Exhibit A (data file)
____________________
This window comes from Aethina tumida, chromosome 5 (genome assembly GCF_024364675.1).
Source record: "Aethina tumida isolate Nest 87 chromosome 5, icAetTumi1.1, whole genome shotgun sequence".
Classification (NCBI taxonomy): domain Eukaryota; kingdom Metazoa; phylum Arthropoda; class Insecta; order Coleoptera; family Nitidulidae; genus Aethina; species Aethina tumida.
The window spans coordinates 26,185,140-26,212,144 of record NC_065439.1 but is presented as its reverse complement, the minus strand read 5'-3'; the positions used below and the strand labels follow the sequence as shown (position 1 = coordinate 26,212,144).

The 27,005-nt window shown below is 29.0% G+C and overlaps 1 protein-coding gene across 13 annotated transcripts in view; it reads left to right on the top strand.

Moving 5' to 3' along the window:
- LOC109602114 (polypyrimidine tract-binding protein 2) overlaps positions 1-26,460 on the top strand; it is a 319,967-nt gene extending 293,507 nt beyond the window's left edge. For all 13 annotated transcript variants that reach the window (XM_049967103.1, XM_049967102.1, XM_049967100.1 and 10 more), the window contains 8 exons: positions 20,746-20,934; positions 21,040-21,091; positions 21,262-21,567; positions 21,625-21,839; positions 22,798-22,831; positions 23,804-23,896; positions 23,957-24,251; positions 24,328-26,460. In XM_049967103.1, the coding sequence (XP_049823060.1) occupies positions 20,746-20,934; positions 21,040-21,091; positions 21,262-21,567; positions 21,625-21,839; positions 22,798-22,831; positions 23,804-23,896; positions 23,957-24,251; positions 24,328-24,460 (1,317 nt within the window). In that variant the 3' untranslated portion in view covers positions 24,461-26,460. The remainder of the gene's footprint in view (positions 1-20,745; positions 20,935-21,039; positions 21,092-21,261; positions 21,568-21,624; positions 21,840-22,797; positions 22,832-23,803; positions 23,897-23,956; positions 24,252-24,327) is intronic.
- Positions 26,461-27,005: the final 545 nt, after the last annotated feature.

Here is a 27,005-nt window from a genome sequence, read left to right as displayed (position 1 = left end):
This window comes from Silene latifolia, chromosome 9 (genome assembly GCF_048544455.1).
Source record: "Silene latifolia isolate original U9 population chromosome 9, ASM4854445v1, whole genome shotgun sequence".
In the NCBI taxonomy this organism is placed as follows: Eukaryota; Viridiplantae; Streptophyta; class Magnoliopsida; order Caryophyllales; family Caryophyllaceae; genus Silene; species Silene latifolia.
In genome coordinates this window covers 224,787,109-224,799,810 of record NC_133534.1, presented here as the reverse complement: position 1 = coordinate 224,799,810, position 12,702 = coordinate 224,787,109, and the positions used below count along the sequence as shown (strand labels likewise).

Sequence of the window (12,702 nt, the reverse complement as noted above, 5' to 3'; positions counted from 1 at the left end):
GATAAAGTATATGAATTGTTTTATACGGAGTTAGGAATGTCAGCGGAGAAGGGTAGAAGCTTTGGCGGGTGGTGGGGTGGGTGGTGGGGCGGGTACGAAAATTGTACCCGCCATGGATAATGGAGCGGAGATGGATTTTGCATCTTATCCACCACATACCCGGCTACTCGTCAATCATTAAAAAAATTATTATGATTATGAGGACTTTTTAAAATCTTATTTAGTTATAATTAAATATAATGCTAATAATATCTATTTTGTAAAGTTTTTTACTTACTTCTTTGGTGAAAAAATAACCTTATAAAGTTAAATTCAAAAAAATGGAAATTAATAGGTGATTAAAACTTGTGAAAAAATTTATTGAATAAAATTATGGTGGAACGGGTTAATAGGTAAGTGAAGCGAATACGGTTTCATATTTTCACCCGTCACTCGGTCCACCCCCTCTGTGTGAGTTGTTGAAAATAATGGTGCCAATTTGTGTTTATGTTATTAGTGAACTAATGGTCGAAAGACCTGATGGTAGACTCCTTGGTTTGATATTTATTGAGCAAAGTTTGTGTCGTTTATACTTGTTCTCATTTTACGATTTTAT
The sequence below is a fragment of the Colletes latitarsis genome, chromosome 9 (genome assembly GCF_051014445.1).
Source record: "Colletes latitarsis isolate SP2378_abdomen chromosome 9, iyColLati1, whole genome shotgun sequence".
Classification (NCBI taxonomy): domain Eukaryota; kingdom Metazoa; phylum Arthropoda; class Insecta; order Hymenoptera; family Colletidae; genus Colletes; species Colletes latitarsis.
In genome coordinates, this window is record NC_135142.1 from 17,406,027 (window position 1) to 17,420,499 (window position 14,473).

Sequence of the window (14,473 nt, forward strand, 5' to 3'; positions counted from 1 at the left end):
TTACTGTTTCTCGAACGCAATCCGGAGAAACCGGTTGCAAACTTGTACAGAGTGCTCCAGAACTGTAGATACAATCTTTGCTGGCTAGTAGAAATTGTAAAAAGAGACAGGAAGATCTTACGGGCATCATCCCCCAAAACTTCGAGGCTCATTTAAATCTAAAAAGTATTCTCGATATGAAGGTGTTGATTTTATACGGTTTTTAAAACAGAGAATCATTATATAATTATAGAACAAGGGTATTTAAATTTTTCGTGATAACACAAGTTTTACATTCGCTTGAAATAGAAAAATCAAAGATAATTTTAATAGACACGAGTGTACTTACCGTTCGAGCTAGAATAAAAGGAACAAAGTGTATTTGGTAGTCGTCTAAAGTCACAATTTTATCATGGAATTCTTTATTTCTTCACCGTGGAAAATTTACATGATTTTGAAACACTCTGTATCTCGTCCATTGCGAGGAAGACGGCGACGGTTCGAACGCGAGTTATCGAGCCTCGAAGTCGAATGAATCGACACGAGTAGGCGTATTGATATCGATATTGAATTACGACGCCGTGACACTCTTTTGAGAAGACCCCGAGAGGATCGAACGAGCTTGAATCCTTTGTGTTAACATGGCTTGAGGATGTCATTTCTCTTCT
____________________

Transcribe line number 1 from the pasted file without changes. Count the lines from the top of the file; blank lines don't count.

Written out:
This window comes from Aethina tumida, chromosome 5 (genome assembly GCF_024364675.1).